Monday, May 2, 2011

Baby gets new shoes, finally!

Edit May 9, 2011 - added highway noise videos to bottom

Given the 4Runner would be used offroad on a regular basis, I wanted to get an aggressive tire. I've always loved my BFG MTs, but that tread pattern is no longer available. The Goodyear MT/R has also been quite interesting.

About 4 months ago, I scored some 2010 4Runner takeoff wheels and tires (245/75R16 Dunlop AT20) from the local Toyota dealer. Wheels, tires, lug nuts, center caps.

As you can imagine, a tire that looks like this really doesn't turn out to be exactly good offroad. :)
I've already racked up 800 miles on these tires. And chopped a 2" gash through the inside cords of the RF tire playing Ivan "Iron Man" Stewart on my way home from an offroad trip (we were late for SuperCross). I smacked a rock at speed, bending the steel rim. I still can't fathom which rock. :) It still holds air, and it got me home (slowly!!),  but the bubble extends from the tread to the rim. It's non-repairable. The wheel banged out quite easily.
Unfortunately, somewhere along the way, truck tire prices have gone stratospheric. 10 years ago, I could buy a 265/75R16 Bridgestone Dueler H/T for about $70 or less. The same tire today is over $200. And that's just a road tire.

My daily driver is a BMW K1200S motorcycle. The rear tire is a 190/50R17, speed rated to 186mph. It's the size of a car tire. It has an immense amount of technology in it (compared to even just 10 years ago, this tire is better in every conceivable way). I run Michelin Pilot Sport IIs, which are both a premium tire, and dual compound. Yet, it somehow "only" costs $136 for a rear tire.

All other tires prices have gone up. Offroad tire prices have gone stratospheric.

The 285/75R16 Goodyear MT/R has a best internet price of around $238/tire, the BFG KM2, in the $220 range. Plus shipping in many cases ($65 to $220 for four).

For 4 Goodyears, I came up with about $1070 for 4 tires, delivered to my door, ore over $1200 locally (installed).
Try as I might, I was unable to find a prices I was comfortable with for what is, arguably, mostly a toy.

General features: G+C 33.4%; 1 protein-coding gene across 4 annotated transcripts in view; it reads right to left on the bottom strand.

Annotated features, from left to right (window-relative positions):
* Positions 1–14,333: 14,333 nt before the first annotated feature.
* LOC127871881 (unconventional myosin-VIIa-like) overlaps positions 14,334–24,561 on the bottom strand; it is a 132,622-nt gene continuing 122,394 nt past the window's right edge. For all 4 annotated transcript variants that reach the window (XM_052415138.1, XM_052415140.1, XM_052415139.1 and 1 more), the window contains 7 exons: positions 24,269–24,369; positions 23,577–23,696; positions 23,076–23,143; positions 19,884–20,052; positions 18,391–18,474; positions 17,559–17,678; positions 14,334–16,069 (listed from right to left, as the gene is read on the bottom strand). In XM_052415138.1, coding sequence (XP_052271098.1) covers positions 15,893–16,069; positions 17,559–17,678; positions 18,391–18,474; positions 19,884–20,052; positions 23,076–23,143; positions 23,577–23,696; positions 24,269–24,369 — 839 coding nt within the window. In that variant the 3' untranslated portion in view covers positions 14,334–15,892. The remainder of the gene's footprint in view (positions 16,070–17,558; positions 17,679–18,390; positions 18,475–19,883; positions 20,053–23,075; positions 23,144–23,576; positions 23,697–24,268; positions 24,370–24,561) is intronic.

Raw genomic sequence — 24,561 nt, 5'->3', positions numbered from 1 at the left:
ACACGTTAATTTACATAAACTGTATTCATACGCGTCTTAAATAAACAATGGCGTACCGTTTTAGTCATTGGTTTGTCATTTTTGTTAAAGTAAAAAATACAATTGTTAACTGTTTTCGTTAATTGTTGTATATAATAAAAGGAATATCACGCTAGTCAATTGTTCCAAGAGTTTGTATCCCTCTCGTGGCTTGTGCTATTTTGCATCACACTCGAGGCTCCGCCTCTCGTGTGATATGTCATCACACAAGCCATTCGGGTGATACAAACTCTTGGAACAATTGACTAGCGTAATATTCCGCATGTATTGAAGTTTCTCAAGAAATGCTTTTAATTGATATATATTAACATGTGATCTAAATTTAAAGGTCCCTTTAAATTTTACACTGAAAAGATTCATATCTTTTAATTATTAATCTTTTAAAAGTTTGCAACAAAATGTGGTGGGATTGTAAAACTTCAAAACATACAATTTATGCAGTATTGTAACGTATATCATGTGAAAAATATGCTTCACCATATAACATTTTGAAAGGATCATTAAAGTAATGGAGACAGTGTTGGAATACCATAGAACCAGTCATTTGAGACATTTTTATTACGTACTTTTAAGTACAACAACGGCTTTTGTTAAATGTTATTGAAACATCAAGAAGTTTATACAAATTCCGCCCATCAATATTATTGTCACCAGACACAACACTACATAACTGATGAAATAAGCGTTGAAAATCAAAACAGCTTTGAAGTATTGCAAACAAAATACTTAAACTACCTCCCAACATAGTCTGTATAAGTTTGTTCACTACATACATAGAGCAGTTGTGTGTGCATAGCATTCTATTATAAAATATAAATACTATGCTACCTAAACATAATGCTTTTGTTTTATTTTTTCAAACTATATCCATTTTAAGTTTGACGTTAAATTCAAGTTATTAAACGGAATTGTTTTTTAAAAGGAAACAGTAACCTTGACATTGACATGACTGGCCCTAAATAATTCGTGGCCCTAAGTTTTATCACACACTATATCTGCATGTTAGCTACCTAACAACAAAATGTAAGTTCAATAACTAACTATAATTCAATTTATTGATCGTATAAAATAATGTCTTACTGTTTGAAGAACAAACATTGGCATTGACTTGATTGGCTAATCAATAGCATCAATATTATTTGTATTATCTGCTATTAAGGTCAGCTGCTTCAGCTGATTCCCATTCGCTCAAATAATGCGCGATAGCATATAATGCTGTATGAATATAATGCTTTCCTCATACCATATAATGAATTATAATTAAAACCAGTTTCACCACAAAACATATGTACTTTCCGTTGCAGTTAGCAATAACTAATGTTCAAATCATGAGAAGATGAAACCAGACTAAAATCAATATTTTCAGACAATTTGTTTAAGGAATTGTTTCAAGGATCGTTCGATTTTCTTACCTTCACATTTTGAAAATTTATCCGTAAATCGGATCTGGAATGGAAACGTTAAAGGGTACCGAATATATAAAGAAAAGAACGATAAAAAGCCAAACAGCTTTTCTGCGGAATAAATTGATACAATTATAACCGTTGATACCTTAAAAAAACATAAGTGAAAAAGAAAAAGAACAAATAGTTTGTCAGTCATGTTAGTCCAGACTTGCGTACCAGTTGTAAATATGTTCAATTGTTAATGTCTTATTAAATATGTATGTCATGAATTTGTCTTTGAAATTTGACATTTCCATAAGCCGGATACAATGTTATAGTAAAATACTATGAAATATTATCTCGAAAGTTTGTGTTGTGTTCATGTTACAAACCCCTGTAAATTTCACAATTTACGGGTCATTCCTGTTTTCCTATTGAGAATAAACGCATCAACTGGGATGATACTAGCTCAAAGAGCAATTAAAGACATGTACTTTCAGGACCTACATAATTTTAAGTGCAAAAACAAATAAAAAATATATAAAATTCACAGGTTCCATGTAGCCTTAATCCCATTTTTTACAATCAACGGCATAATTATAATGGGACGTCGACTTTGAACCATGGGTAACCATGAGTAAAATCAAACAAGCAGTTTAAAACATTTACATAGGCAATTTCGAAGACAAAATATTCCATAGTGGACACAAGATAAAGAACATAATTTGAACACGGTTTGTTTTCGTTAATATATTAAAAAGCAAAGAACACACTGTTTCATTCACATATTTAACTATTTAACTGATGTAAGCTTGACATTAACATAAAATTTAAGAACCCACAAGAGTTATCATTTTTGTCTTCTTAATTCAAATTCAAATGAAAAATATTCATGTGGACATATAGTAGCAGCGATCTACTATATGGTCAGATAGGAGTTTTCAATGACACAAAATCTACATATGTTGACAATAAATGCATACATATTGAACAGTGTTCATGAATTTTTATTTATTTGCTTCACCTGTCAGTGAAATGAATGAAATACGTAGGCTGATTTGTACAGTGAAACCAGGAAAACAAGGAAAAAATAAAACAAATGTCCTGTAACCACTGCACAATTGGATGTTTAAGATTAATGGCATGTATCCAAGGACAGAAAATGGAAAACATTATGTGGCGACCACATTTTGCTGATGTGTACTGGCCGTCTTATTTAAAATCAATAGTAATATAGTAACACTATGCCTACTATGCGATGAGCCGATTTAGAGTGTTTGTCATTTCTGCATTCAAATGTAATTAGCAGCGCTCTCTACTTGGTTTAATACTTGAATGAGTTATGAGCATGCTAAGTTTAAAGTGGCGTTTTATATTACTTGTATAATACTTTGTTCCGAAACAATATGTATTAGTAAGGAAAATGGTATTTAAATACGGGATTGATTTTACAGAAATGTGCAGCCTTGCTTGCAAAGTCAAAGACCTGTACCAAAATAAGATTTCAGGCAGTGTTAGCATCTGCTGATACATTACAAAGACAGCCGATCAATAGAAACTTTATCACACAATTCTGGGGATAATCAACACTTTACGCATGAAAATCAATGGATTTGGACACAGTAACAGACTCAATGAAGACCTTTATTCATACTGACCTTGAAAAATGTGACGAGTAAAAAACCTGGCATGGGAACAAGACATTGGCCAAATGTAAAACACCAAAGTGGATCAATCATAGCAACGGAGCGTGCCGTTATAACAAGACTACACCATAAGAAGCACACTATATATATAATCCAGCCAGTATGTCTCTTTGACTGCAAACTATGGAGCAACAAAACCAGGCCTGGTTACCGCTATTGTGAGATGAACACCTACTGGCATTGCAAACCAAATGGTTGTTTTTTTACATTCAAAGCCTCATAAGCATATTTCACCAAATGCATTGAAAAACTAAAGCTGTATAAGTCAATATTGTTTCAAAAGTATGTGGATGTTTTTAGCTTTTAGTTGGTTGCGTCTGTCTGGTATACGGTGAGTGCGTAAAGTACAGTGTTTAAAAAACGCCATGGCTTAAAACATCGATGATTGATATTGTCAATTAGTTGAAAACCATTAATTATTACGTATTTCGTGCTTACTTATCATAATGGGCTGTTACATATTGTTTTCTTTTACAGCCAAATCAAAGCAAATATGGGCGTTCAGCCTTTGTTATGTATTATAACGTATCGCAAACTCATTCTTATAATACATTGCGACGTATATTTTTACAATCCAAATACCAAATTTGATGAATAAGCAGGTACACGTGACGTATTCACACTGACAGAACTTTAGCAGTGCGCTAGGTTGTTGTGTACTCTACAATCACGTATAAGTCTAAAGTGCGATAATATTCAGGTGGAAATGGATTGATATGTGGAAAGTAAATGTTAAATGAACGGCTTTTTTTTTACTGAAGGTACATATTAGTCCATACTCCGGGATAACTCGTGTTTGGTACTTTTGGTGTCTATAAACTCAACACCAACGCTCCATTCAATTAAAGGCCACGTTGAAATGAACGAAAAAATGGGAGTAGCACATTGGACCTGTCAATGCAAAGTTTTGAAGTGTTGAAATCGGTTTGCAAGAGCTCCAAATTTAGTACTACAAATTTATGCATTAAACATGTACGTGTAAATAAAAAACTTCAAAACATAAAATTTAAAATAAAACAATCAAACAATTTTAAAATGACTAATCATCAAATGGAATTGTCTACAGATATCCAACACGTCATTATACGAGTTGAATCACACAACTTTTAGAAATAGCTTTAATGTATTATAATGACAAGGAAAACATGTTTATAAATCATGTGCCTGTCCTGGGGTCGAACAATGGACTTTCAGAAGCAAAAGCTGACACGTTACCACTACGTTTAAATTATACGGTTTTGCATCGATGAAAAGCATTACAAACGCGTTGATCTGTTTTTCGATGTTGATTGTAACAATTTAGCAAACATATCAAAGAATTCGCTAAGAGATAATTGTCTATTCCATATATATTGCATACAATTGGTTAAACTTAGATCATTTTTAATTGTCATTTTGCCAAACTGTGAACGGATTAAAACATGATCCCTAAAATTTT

But then I found TreadWright. I was able to get four 285s for under $600 delivered to my door, on sale (about $12/tire less).

Long ago, I learned that spending extra for a good product is nearly always the better investment. I've had particle board. I've had real wood. My Bentwood bedroom set was fanstatic and looked as good more than 10 years after we bought it as the day it came home with us. I still miss my nightstands.
The other is that no matter how good the product, it may have issues. How the company backs their products is just as important. One of the benefits of the internet age is you can find out how a product/company is treating their customers.

I found almost no issues with  TreadWright products, and the one or two I found were related to tread chunking.  TreadWright sent one guy a whole set of tires because one tire had a problem. As you can imagine, he was an avid fan.

But I wasn't able to find anyone I knew who had run a set, or someone they knew personally who had run a set.

For ~$500 in savings with few findable issues and what appeared to be great customer service, I went ahead and ordered up a set of 285/75R16 TreadWright Guard Dog M/T tires for the 4Runner. They were on backorder, so I had to call them to order. I ordered Goodyear casings since I wanted to try them. I wasn't in a rush, I had great tires and my list of lift parts wasn't complete yet.

After a few weeks, they called me and let me know my tires were next up, but Goodyear casings were hard to come by - did I want BFG casings instead? Since I was mounting these black side out, I didn't really care, so I agreed.

Before, 225/75R15 stock wheels and tires (the rears are Nittos and were old enough to be originals!)

After. Man, they look good.

With no lift, they fit. Sorta. :) Here's the driver's rear at full stuff. It's just touching the bolts that hold the rear mudflaps on.

The LF hits the back of the fender when turned 1/2 way to the left and with any bump. Since the metal wasn't going to cut the tire, and wasn't well supported, I let it self-clearance.
The RF just touches the back of the fender.

Pics as I figure out how to resolve this.

Here are a few more pictures of the 4Runner in action.

As you can see, I was eager to try them out. The old tires are still in the back, we didn't even make it home. :)

Check out how they sound on the road! 
Couple of videos. #2 has me speaking in a normal voice for reference.
At this point, I have about 250 miles on 'em and I am quite pleased.

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